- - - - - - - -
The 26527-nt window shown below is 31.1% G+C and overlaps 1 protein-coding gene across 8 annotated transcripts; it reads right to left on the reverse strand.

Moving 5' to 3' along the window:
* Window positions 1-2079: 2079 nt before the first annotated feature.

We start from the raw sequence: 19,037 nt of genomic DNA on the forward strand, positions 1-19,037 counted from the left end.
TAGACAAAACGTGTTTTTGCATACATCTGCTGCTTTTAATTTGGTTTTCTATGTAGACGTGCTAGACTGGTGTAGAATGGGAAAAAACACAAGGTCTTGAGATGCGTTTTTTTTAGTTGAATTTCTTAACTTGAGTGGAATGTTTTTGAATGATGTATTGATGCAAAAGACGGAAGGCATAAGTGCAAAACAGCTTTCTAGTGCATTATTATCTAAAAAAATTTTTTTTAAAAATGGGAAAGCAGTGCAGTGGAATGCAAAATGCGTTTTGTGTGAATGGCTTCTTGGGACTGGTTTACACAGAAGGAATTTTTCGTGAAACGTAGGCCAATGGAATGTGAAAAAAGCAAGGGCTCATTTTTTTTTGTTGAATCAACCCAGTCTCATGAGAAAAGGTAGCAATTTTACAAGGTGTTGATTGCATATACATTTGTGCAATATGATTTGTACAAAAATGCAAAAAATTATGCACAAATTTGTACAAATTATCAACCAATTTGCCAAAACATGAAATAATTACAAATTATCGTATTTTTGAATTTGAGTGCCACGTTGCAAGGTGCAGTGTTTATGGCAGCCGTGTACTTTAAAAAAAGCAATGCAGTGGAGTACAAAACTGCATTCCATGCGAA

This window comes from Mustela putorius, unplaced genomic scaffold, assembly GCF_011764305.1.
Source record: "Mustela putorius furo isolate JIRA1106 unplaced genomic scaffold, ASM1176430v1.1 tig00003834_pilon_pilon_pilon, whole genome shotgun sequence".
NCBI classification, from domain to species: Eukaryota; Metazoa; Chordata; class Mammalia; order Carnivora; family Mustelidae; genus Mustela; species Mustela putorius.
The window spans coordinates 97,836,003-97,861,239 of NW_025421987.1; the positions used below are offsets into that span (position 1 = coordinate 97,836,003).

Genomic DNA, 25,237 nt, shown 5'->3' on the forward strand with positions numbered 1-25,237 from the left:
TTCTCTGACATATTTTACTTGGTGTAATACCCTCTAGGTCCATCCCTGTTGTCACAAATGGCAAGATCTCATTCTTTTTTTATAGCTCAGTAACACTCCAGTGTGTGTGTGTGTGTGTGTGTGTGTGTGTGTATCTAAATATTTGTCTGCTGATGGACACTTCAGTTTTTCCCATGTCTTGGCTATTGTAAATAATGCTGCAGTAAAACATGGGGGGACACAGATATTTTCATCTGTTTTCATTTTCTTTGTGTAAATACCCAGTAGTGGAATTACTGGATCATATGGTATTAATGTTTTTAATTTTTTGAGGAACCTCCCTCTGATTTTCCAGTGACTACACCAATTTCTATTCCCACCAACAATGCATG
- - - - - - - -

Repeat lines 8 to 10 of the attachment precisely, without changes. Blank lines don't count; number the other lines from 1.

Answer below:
NCBI classification, from domain to species: Eukaryota; Metazoa; Chordata; class Mammalia; order Carnivora; family Mustelidae; genus Mustela; species Mustela putorius.
The window spans coordinates 97,836,003-97,861,239 of NW_025421987.1; the positions used below are offsets into that span (position 1 = coordinate 97,836,003).

Genomic DNA, 25,237 nt, shown 5'->3' on the forward strand with positions numbered 1-25,237 from the left: